Some were very valuable. “What stood out with almost all of the donated items is that they were originals and many were old, very old, and in good condition.

“Everyone will have a special item that he or she cherished in the museum,” it said. “At the board level it seemed the favourite was the two replicas of the forts, probably due to the historical
signifi cance of the forts, and the fact that each replica was constructed with reasonable detail.

“Another favourite was the chair that came from one of the forts. How on earth did that get there? How often was it passed down through the generations to get into the museum?

“Another item of interest was the hand-operated grist mill that was turned by so many guests,” it said. “There were many unique, special, irreplaceable items that are lost forever in their physical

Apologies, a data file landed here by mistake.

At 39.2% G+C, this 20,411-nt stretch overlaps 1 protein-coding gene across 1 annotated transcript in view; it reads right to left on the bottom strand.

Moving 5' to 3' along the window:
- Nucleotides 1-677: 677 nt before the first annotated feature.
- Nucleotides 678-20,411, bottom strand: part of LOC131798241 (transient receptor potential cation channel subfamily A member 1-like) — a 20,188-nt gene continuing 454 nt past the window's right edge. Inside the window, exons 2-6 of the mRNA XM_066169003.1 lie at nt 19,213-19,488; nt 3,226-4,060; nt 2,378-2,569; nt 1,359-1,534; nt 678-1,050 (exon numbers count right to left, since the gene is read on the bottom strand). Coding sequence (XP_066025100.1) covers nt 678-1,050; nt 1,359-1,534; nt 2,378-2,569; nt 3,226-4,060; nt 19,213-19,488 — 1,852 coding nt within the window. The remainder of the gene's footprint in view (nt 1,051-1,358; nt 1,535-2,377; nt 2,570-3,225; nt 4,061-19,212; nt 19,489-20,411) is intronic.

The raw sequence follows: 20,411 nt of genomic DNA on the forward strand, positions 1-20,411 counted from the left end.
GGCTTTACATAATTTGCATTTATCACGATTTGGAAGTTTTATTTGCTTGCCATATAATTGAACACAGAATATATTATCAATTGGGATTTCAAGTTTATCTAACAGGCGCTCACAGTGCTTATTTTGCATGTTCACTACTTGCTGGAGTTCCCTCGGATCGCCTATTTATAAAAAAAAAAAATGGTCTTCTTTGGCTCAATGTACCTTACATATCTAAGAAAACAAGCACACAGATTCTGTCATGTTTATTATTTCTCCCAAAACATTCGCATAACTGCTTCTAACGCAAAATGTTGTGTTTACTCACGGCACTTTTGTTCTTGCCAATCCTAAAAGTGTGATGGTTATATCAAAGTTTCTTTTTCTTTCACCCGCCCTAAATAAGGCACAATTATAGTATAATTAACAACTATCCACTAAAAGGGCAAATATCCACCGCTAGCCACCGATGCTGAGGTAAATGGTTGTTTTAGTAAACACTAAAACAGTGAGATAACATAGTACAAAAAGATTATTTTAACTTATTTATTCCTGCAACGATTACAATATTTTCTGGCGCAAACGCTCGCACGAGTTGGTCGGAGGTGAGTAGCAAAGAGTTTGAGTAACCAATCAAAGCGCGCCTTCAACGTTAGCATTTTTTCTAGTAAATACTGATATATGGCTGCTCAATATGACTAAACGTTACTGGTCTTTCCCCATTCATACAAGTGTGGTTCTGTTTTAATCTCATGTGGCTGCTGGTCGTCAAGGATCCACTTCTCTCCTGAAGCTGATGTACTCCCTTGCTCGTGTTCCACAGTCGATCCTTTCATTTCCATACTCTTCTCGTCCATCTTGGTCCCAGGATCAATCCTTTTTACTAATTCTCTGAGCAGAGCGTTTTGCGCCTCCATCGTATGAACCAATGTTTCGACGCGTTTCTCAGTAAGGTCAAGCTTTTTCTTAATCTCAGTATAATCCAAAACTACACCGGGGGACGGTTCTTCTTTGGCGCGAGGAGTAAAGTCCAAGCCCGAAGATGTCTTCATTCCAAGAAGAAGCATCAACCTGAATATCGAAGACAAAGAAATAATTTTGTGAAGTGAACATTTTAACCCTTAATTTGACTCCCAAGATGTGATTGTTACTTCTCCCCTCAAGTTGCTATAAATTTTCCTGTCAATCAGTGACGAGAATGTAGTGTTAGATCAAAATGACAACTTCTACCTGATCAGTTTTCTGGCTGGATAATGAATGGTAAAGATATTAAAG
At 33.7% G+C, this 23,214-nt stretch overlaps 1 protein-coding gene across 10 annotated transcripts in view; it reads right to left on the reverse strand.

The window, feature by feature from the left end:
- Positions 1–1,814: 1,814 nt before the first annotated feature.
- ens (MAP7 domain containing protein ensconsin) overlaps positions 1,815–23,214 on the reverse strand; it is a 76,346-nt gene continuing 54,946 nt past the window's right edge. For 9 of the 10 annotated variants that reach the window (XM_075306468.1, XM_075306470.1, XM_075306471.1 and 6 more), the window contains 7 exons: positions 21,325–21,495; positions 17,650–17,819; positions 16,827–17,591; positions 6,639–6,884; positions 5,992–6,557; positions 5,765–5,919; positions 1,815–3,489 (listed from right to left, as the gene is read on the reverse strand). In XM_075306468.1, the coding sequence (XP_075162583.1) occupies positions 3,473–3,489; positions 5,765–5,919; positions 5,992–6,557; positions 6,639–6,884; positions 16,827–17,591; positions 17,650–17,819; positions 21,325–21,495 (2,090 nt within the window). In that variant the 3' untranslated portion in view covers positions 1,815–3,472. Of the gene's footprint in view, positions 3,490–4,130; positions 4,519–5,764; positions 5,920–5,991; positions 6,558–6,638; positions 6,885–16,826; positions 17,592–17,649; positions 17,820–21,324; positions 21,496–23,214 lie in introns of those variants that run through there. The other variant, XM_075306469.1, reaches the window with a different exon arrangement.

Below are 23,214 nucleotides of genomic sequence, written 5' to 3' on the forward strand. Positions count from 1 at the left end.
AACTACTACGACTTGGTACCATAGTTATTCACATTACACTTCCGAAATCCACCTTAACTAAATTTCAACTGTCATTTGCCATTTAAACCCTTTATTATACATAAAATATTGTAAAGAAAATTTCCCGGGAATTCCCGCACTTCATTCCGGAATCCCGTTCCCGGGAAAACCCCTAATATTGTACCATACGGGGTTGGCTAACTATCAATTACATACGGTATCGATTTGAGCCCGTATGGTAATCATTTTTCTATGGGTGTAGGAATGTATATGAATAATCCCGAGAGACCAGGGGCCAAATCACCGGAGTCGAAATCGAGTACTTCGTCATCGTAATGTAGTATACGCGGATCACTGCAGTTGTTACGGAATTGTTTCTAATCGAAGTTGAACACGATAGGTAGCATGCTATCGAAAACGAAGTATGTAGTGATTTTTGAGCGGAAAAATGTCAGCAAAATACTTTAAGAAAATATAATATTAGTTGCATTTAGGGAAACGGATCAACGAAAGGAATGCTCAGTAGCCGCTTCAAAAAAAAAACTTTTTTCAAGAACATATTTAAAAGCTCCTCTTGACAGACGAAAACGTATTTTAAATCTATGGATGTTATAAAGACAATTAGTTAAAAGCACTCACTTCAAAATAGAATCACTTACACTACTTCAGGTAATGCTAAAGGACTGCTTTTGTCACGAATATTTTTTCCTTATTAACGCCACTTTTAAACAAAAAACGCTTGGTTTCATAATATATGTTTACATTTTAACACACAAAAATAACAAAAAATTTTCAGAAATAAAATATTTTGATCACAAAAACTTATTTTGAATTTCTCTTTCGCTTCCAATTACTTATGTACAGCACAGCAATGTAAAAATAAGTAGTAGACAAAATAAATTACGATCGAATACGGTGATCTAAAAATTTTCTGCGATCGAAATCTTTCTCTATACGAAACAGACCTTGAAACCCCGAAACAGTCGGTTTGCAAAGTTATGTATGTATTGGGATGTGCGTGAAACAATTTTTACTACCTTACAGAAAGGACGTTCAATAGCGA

being and unfortunately the historical notes that accompanied them.

“Again the board came to a standstill.

“Our president acknowledged that yes indeed a death had occurred. Several board members gathered their breath and almost blurted out, yes a death had occurred, but we must go on even if we don’t really know what is meant by that.”

The release said that the museum board has placed several items, but not many, into safe storage. The station building and its contents including the Model T car, have been saved. The clay oven can be salvaged. The St. Alban’s Anglican Church is part of the assets.

“We do have some museum documents on computer file,” it said. “We have been contacted by other local museums and the Museums Association of Saskatchewan (MAS) said it would help in any way possible.